‘They saved our season’

Cache County Water Polo. Image courtesy of Cache County Water Polo

The Mountain Crest and Utah State University swimming pools both have long-overdue repairs and improvements they plan to take care of this year. The trouble is, they both plan on fixing those problems at the same time this spring. For groups that use two of only three public pools in Cache Valley it creates a scheduling nightmare and had one group fearing they would not be able to play their sport this season.

“When we first heard that two of the only three public swimming pools in the valley would be closing at the same time, we reached out to Cache County (School District) to see if they could stagger (their repair schedule), we reached out to USU to see if they could stagger (their repair schedule),” says Cache Water Polo head coach Eric Richards. “It impacts recreational swim, it impacts water aerobics, it impacts high school water polo, families, but they weren’t able to get on the same page. So we were poolless.”

Had it not been for some cooperation between USU and Sports Academy and Racquet Club (which has its own private pool), Cache Water Polo would have had to cancel their season entirely. When Richards reached out to Sports Academy and Racquet Club, they said they would help the club sport in April and May if USU could help them in February and March.

They, in essence, saved the season,” Richards exclaims with a big sigh of relief.

Had the team not worked out an arrangement with the two institutions, the team would not have had a place to practice or play games. The water polo season has recently started and already the team has moved its practices and games to Utah State because of the extensive repairs at Mountain Crest.

“The Mountain Crest pool has had a leak for 10 or 12 years,” Richards explains. “They’ve had to run water 24-7 to keep it filled up. They’ve finally found the leak and they will repair it. They will do a new paint job, redo the locker rooms, the shower area, the entry way. It will look like a brand-new facility at Mountain Crest.

“I know USU’s renovation is very similar. I know they are redoing the deck, they are redoing the showers. It’s just bad luck. We haven’t had a pool closure for years. To have them both happen at the same time is a one in a million shot.”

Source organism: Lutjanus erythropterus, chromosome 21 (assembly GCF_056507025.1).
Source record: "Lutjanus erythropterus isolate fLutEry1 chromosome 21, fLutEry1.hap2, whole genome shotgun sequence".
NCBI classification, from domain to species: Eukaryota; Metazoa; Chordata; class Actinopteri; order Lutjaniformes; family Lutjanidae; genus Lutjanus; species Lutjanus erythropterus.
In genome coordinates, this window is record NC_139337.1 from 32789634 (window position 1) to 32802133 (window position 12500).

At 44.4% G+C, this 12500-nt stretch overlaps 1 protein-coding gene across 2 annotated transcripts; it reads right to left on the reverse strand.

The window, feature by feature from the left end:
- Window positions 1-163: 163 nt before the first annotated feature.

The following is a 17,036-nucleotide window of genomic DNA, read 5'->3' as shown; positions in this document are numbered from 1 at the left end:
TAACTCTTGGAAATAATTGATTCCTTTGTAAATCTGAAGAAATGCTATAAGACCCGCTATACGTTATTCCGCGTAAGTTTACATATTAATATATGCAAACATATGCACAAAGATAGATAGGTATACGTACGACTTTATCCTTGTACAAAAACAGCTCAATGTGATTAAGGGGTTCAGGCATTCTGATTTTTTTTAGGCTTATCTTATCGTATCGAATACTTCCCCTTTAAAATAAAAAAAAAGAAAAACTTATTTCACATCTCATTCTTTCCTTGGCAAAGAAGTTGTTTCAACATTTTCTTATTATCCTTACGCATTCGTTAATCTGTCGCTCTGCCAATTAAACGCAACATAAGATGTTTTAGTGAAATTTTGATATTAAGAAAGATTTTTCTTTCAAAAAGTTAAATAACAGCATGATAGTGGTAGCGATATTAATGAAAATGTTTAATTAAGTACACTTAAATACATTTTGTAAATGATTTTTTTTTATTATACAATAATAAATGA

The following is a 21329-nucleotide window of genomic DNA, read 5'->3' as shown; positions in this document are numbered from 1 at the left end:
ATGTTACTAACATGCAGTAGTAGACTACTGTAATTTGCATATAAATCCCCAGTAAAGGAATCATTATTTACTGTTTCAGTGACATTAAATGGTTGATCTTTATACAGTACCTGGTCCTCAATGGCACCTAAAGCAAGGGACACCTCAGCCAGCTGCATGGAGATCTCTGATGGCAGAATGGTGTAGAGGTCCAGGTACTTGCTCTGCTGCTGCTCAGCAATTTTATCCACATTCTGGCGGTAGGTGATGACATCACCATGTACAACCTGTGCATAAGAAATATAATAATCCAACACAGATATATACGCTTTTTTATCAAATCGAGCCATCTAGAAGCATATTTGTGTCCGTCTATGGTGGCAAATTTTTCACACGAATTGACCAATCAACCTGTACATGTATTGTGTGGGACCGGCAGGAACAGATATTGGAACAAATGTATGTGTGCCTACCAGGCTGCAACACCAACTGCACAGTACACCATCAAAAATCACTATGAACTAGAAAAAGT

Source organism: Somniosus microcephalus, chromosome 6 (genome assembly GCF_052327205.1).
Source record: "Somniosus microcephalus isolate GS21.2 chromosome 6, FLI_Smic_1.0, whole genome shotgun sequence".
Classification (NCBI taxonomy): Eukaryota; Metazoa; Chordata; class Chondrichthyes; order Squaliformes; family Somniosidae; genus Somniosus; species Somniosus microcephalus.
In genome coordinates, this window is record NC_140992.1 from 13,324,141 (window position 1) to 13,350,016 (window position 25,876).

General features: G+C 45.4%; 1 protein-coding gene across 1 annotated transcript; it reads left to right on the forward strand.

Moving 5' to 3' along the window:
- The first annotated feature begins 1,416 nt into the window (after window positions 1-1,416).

The team will not play any games at the Sports Academy, but will use it for practices during the week. Without a facility to at least practice in the team would have had to cancel their season, and that was a tragedy Richards did not want to see play out for the sake of the players and their families who have put in so much time and energy into the sport.

“We have 10 seniors on the team and some of them have played water polo for six years. For them not to play in their senior year, they were ranked #2 in the state, and still have a good chance to win a championship. They were pretty destitute. I love that a community school like Utah State is willing to help families. We have 52 kids that we wound up keeping on this team and we have 52 grateful kids and their families.”

In March, all practices and games are at USU. In April, the club team comprised of high school students from multiple high schools, plus a U14 team from middle schools, will have games in Brigham City, Ogden and Salt Lake. In May, the state championships take place in Ogden or Salt Lake City. As a club sport, the athletes and their families bear a greater responsibility for fundraising and transportation than a typically sanctioned sport would. Richards says the sport is growing throughout the state with 29 teams and, based on current trends, he hopes water polo will be a sanctioned sport in the next three to five years.

The team’s largest fundraiser is going on now. They are selling fresh oranges from California that get delivered just two days after being picked by the grower. For information about the oranges, or about Cache Water Polo, Richards invites anyone to reach out by calling (435) 764-7933.

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